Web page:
The Art of Li-lan: A World Achieved
Li-lan is an artist with a complex heritage. Her mother, born Helen Wimmer, was an American of German descent. Yun Gee, her father, was born in a village in Guangdong Province, an immense territory that stretches along the southern coast of China. Immigrating to San Francisco in 1921, at the age of fifteen, he studied painting at the California School of Fine Arts. By the end of the decade, Yun Gee had settled in Paris and found an audience for his distinctive variants on modernist styles-Cubism, chiefly, though there are traces of Fauvism and Futurism in his early work. He left Paris for New York in 1930.
When Yun Gee met Helen Wimmer, in 1935, she was a young art student and he was an avant-garde artist with an exhibition record. Several Manhattan galleries had exhibited his work, and he was included in group shows at the Museum of Modern Art and the Brooklyn Museum. Helen and Yun Gee were drawn to one another, and yet he returned to Paris soon after they met. The pervasive racism of American society had become unbearable.
In 1939, as war threatened Europe, Yun Gee returned to New York. Married in 1942, he and Helen lived in a top-floor studio on East Tenth Street, between Broadway and University Place. Li-lan was born the following year. Two years later, her parents separated. Helen took Li-lan to live with her sister, Ellen, in an apartment on West 14th Street. Eventually, Li-lan’s parents were divorced. Though Yun Gee had some success in the New York art world of the 1940s, his career slowly faded. To support herself and her young daughter, Helen found various jobs, including painting roses on porcelain boxes. In the morning, she would deliver Li-lan to nursery school, leaving her there until six in the afternoon. Li-lan has a memory of watching her in the evenings, as she painted porcelain lids she had brought home from the factory. Later, she trained herself in the craft of photographic retouching and found work in that field.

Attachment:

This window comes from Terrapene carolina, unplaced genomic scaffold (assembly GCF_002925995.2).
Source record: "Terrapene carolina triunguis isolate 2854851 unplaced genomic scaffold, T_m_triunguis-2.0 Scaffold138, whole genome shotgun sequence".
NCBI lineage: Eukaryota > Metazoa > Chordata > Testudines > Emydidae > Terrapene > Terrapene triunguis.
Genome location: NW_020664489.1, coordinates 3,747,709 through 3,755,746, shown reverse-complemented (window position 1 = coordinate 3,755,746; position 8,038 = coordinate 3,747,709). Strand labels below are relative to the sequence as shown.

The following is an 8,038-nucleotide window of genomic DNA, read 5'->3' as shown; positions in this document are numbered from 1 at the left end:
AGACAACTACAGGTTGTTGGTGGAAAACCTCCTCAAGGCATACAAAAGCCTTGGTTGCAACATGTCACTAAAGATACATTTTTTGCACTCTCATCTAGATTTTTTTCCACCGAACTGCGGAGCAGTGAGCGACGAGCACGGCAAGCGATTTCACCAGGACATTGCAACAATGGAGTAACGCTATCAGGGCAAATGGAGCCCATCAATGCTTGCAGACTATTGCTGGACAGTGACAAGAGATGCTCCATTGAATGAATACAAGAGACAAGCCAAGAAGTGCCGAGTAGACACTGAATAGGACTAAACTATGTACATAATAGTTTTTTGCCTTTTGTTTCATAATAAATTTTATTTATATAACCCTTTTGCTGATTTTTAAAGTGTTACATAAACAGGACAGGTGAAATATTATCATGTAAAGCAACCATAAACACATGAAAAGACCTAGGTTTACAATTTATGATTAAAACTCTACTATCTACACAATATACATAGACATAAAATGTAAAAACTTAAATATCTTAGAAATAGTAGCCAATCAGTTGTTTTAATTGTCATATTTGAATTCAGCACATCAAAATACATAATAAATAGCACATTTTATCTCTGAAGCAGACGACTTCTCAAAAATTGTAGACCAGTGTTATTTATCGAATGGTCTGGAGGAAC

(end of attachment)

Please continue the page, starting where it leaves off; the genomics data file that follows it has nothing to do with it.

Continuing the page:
After her parents’ separation, Li-lan spent weekends with Yun Gee, who still lived in the Tenth Street studio. He would cook Chinese food, which she loved, and they would play chess. As he painted, so would she and sometimes he gave her exercises to do. Yun Gee tried to teach his daughter to speak Chinese, without much success. As the only Asian-American child in her school, she shied away from anything that would mark her as different from others. Despite his daughter’s resistance to his native language, her father was kind and encouraging. Li-lan enjoyed her weekend visits. Yun Gee’s studio was filled with paintings, his own and others he acquired at antique shops and flea markets. There were birds in cages and shelves filled with books in various languages. Yet it troubled her that he drank-white wine, usually-throughout the day. Constantly making plans for advancing his career, he maintained a show of optimism. He kept up with friends. Nonetheless, he seemed isolated, even lost.
In 1954, Helen Wimmer, her sister, and her brother-in-law Charlie Berland opened the Limelight, a café and photography gallery on Seventh Avenue South, in Greenwich Village. Though Helen showed work by leading photographers-Alfred Stieglitz, Berenice Abbott, Robert Frank, Brassaï, Gordon Parks, Minor White-she just barely managed to keep the establishment afloat. The difficulty, in part, was that she could never obtain a liquor license. The Limelight had to subsist as a coffee house with a sideline in photography. In those years, the New York art world was just beginning to coalesce. Contemporary painting had few collectors and even fewer focused on serious photography. Sales at the Limelight were rare.